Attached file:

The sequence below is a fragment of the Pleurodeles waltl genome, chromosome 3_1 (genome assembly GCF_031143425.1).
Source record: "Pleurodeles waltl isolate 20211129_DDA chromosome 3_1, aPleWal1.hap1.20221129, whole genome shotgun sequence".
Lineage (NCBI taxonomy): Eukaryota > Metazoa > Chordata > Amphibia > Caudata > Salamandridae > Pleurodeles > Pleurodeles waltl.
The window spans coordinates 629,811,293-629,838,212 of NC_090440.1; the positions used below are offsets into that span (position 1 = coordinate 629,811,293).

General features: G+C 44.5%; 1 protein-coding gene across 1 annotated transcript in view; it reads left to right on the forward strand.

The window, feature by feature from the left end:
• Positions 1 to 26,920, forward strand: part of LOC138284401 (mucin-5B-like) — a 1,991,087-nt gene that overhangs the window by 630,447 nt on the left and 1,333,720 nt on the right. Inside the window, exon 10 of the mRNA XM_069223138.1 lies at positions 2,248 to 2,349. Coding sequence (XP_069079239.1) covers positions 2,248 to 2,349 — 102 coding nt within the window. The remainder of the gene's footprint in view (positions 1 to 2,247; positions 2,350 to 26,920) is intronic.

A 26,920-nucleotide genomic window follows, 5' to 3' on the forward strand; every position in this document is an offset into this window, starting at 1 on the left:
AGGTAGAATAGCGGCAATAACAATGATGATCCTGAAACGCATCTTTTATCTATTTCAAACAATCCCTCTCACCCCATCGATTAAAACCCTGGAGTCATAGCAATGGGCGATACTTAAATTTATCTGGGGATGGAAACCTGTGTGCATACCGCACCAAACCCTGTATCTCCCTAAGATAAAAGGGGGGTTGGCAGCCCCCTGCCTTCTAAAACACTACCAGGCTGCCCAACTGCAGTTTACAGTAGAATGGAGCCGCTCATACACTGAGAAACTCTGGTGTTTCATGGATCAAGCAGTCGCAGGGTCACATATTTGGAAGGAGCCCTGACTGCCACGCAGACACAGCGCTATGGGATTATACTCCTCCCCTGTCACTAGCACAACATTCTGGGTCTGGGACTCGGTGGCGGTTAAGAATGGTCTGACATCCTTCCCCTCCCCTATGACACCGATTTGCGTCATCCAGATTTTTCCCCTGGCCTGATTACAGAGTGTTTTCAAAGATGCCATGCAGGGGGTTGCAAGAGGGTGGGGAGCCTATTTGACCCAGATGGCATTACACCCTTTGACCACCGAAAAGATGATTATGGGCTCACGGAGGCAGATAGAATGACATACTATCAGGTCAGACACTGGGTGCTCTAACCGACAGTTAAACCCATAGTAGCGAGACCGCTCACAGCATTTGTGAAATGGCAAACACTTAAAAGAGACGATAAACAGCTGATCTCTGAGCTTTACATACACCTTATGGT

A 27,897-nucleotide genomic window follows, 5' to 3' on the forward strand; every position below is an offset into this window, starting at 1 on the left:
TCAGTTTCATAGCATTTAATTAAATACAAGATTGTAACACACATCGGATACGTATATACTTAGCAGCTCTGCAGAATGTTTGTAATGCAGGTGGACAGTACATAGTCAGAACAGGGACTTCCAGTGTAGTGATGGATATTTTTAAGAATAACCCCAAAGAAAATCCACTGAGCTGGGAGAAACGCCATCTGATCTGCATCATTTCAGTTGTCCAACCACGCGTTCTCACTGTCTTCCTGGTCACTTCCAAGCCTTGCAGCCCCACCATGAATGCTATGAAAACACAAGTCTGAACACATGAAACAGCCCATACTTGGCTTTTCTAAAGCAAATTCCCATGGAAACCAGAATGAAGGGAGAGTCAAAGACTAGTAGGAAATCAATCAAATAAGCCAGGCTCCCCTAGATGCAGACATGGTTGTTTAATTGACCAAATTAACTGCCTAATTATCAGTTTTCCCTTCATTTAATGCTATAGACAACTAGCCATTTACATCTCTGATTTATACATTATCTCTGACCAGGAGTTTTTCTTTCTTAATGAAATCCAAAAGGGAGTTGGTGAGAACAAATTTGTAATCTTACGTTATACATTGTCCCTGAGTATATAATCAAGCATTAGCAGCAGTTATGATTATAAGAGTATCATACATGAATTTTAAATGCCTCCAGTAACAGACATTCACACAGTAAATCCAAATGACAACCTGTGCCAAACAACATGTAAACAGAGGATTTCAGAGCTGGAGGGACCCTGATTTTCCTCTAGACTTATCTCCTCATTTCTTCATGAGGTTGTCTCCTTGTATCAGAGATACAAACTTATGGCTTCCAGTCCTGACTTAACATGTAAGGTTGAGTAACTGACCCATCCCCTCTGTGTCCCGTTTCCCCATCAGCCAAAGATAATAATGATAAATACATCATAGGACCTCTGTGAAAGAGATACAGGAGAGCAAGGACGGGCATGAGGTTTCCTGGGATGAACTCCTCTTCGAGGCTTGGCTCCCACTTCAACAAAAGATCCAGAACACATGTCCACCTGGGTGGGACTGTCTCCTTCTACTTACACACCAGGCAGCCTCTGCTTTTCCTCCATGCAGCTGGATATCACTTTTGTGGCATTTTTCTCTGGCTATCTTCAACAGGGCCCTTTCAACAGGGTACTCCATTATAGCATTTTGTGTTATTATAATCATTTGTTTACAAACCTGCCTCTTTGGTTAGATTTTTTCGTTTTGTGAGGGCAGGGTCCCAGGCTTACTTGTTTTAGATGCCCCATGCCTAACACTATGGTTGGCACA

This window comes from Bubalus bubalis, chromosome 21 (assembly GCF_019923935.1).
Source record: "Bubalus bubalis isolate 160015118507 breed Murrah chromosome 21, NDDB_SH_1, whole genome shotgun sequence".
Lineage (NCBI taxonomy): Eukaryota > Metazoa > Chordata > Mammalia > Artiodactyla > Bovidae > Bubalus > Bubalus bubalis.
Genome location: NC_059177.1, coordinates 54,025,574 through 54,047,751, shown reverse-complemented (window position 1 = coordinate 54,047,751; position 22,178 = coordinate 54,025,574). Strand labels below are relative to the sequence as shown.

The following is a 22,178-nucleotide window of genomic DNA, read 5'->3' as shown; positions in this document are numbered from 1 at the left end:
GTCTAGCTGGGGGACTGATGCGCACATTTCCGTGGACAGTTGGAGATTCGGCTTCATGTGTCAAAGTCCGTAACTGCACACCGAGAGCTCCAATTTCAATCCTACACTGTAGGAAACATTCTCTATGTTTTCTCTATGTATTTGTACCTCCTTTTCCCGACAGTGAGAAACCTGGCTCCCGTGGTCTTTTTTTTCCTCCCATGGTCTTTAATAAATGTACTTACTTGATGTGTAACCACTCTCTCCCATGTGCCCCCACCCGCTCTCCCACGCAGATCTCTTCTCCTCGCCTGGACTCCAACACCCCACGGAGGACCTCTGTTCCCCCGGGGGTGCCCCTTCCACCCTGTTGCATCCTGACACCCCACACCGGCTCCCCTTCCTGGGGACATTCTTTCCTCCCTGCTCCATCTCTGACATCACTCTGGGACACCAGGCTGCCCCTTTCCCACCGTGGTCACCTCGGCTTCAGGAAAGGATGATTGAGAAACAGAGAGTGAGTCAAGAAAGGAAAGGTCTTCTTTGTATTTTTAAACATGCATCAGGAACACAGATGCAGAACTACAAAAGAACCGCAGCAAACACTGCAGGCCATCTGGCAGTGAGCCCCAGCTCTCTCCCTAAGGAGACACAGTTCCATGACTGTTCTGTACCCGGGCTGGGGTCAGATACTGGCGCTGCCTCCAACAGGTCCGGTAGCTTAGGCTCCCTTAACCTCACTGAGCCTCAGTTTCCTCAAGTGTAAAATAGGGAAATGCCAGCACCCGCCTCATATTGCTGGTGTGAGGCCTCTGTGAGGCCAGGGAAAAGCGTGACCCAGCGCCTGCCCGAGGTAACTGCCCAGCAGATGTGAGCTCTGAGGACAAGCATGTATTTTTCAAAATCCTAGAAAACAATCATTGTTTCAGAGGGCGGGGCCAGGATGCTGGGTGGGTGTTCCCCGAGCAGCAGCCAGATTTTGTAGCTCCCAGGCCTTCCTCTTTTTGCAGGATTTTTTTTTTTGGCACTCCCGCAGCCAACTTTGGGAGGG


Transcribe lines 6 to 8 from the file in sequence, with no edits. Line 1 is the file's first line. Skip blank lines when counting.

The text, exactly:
The window, feature by feature from the left end:
• Positions 1 to 26,920, forward strand: part of LOC138284401 (mucin-5B-like) — a 1,991,087-nt gene that overhangs the window by 630,447 nt on the left and 1,333,720 nt on the right. Inside the window, exon 10 of the mRNA XM_069223138.1 lies at positions 2,248 to 2,349. Coding sequence (XP_069079239.1) covers positions 2,248 to 2,349 — 102 coding nt within the window. The remainder of the gene's footprint in view (positions 1 to 2,247; positions 2,350 to 26,920) is intronic.

A 26,920-nucleotide genomic window follows, 5' to 3' on the forward strand; every position in this document is an offset into this window, starting at 1 on the left: